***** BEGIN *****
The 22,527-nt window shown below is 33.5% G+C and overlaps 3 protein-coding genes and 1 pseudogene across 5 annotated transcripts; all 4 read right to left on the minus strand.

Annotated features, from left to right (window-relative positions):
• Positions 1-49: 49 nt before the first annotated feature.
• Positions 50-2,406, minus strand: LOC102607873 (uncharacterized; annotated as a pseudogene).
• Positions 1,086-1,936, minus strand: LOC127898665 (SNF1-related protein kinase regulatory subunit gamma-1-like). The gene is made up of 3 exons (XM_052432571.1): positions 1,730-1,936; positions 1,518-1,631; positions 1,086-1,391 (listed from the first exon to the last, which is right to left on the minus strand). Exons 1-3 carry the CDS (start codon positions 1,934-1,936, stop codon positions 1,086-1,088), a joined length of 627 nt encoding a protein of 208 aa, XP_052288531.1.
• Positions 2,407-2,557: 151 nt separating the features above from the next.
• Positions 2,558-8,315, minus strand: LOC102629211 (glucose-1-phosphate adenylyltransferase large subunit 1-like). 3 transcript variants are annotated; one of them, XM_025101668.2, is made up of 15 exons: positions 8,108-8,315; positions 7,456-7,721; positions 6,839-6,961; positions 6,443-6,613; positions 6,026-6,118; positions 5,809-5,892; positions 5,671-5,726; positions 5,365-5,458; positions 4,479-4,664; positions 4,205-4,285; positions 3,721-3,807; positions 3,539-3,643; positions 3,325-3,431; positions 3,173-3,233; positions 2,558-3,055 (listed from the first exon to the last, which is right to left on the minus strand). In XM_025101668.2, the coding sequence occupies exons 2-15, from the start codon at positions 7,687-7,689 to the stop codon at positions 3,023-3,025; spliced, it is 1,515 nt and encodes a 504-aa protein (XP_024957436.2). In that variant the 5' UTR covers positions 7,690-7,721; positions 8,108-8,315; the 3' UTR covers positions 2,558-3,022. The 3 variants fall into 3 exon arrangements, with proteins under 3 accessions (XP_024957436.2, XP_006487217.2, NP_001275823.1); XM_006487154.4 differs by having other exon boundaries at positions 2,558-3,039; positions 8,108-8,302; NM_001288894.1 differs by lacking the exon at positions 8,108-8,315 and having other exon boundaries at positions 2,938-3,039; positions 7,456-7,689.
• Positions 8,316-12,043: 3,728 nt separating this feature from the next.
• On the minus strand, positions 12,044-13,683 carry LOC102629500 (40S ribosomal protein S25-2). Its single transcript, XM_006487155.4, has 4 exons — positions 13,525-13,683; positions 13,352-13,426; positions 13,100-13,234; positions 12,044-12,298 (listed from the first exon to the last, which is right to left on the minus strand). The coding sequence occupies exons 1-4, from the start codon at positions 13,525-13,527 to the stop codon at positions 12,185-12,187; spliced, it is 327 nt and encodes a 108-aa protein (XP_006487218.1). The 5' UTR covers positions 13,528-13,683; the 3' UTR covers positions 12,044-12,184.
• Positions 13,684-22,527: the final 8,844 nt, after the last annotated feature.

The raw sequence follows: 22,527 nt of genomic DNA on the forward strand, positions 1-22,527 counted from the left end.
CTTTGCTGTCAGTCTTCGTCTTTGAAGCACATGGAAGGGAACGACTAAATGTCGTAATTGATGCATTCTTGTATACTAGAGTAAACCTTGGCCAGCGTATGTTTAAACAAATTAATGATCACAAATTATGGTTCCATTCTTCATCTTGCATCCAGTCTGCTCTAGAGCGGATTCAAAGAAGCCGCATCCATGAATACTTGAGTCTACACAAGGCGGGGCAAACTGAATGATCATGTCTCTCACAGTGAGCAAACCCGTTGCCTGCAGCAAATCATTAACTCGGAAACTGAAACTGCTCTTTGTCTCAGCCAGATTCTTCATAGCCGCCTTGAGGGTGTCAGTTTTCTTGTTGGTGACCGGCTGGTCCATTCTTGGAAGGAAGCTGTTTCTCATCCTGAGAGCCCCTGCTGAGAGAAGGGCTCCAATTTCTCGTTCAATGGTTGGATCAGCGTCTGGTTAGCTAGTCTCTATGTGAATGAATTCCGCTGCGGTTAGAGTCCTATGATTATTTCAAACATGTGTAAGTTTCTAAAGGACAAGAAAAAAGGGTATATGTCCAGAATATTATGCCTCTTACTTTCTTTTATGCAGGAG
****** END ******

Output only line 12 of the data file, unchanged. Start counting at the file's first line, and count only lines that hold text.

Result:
CTTTGCTGTCAGTCTTCGTCTTTGAAGCACATGGAAGGGAACGACTAAATGTCGTAATTGATGCATTCTTGTATACTAGAGTAAACCTTGGCCAGCGTATGTTTAAACAAATTAATGATCACAAATTATGGTTCCATTCTTCATCTTGCATCCAGTCTGCTCTAGAGCGGATTCAAAGAAGCCGCATCCATGAATACTTGAGTCTACACAAGGCGGGGCAAACTGAATGATCATGTCTCTCACAGTGAGCAAACCCGTTGCCTGCAGCAAATCATTAACTCGGAAACTGAAACTGCTCTTTGTCTCAGCCAGATTCTTCATAGCCGCCTTGAGGGTGTCAGTTTTCTTGTTGGTGACCGGCTGGTCCATTCTTGGAAGGAAGCTGTTTCTCATCCTGAGAGCCCCTGCTGAGAGAAGGGCTCCAATTTCTCGTTCAATGGTTGGATCAGCGTCTGGTTAGCTAGTCTCTATGTGAATGAATTCCGCTGCGGTTAGAGTCCTATGATTATTTCAAACATGTGTAAGTTTCTAAAGGACAAGAAAAAAGGGTATATGTCCAGAATATTATGCCTCTTACTTTCTTTTATGCAGGAG